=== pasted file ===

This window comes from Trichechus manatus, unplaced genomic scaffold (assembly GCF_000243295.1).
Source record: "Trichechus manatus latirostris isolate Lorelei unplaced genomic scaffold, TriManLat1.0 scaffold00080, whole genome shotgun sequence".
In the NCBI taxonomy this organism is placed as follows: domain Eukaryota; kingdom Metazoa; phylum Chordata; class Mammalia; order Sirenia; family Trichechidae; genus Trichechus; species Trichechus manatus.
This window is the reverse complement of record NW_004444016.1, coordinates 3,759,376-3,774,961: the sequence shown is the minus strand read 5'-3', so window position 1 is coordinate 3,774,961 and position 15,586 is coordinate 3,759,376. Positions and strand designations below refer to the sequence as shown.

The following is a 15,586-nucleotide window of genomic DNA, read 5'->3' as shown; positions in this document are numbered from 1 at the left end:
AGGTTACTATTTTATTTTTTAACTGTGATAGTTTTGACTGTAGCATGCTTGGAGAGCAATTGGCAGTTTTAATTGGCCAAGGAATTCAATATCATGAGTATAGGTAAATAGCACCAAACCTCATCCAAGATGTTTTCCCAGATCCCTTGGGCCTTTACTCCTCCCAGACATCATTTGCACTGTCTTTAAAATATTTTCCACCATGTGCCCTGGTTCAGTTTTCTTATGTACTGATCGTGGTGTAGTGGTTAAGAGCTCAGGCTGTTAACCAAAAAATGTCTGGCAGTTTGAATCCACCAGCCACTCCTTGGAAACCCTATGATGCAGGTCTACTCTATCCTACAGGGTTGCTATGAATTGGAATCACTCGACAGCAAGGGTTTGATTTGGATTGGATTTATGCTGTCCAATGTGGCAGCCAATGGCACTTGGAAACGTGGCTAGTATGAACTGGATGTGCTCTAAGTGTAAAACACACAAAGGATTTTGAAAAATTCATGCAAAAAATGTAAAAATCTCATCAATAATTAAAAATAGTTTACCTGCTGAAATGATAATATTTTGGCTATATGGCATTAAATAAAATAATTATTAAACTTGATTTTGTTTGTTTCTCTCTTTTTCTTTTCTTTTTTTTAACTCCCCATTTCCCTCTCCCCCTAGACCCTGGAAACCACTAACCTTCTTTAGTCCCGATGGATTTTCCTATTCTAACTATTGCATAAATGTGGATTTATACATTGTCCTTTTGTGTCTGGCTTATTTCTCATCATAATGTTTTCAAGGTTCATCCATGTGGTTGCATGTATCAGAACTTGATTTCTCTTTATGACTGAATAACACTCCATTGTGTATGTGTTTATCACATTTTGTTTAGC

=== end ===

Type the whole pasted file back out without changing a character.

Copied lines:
This window comes from Trichechus manatus, unplaced genomic scaffold (assembly GCF_000243295.1).
Source record: "Trichechus manatus latirostris isolate Lorelei unplaced genomic scaffold, TriManLat1.0 scaffold00080, whole genome shotgun sequence".
In the NCBI taxonomy this organism is placed as follows: domain Eukaryota; kingdom Metazoa; phylum Chordata; class Mammalia; order Sirenia; family Trichechidae; genus Trichechus; species Trichechus manatus.
This window is the reverse complement of record NW_004444016.1, coordinates 3,759,376-3,774,961: the sequence shown is the minus strand read 5'-3', so window position 1 is coordinate 3,774,961 and position 15,586 is coordinate 3,759,376. Positions and strand designations below refer to the sequence as shown.

The following is a 15,586-nucleotide window of genomic DNA, read 5'->3' as shown; positions in this document are numbered from 1 at the left end:
AGGTTACTATTTTATTTTTTAACTGTGATAGTTTTGACTGTAGCATGCTTGGAGAGCAATTGGCAGTTTTAATTGGCCAAGGAATTCAATATCATGAGTATAGGTAAATAGCACCAAACCTCATCCAAGATGTTTTCCCAGATCCCTTGGGCCTTTACTCCTCCCAGACATCATTTGCACTGTCTTTAAAATATTTTCCACCATGTGCCCTGGTTCAGTTTTCTTATGTACTGATCGTGGTGTAGTGGTTAAGAGCTCAGGCTGTTAACCAAAAAATGTCTGGCAGTTTGAATCCACCAGCCACTCCTTGGAAACCCTATGATGCAGGTCTACTCTATCCTACAGGGTTGCTATGAATTGGAATCACTCGACAGCAAGGGTTTGATTTGGATTGGATTTATGCTGTCCAATGTGGCAGCCAATGGCACTTGGAAACGTGGCTAGTATGAACTGGATGTGCTCTAAGTGTAAAACACACAAAGGATTTTGAAAAATTCATGCAAAAAATGTAAAAATCTCATCAATAATTAAAAATAGTTTACCTGCTGAAATGATAATATTTTGGCTATATGGCATTAAATAAAATAATTATTAAACTTGATTTTGTTTGTTTCTCTCTTTTTCTTTTCTTTTTTTTAACTCCCCATTTCCCTCTCCCCCTAGACCCTGGAAACCACTAACCTTCTTTAGTCCCGATGGATTTTCCTATTCTAACTATTGCATAAATGTGGATTTATACATTGTCCTTTTGTGTCTGGCTTATTTCTCATCATAATGTTTTCAAGGTTCATCCATGTGGTTGCATGTATCAGAACTTGATTTCTCTTTATGACTGAATAACACTCCATTGTGTATGTGTTTATCACATTTTGTTTAGC